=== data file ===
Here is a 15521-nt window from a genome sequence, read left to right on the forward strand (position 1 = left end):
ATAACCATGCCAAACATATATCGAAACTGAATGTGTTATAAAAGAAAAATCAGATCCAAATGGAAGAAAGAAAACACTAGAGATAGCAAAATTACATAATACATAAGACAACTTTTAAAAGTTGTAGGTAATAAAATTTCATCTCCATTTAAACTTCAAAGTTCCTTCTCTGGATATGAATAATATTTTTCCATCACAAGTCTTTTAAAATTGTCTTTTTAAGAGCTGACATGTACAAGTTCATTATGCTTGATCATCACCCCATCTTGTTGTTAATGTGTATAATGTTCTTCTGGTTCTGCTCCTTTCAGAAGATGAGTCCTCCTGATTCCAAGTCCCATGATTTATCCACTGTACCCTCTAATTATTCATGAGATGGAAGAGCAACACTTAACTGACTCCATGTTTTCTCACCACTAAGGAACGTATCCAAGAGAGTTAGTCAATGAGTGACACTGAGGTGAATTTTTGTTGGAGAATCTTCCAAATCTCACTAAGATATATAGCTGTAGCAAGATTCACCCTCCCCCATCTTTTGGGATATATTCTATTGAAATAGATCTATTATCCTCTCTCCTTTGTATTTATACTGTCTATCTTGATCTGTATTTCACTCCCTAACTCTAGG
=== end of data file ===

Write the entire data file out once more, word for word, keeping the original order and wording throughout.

Here is a 15521-nt window from a genome sequence, read left to right on the forward strand (position 1 = left end):
ATAACCATGCCAAACATATATCGAAACTGAATGTGTTATAAAAGAAAAATCAGATCCAAATGGAAGAAAGAAAACACTAGAGATAGCAAAATTACATAATACATAAGACAACTTTTAAAAGTTGTAGGTAATAAAATTTCATCTCCATTTAAACTTCAAAGTTCCTTCTCTGGATATGAATAATATTTTTCCATCACAAGTCTTTTAAAATTGTCTTTTTAAGAGCTGACATGTACAAGTTCATTATGCTTGATCATCACCCCATCTTGTTGTTAATGTGTATAATGTTCTTCTGGTTCTGCTCCTTTCAGAAGATGAGTCCTCCTGATTCCAAGTCCCATGATTTATCCACTGTACCCTCTAATTATTCATGAGATGGAAGAGCAACACTTAACTGACTCCATGTTTTCTCACCACTAAGGAACGTATCCAAGAGAGTTAGTCAATGAGTGACACTGAGGTGAATTTTTGTTGGAGAATCTTCCAAATCTCACTAAGATATATAGCTGTAGCAAGATTCACCCTCCCCCATCTTTTGGGATATATTCTATTGAAATAGATCTATTATCCTCTCTCCTTTGTATTTATACTGTCTATCTTGATCTGTATTTCACTCCCTAACTCTAGG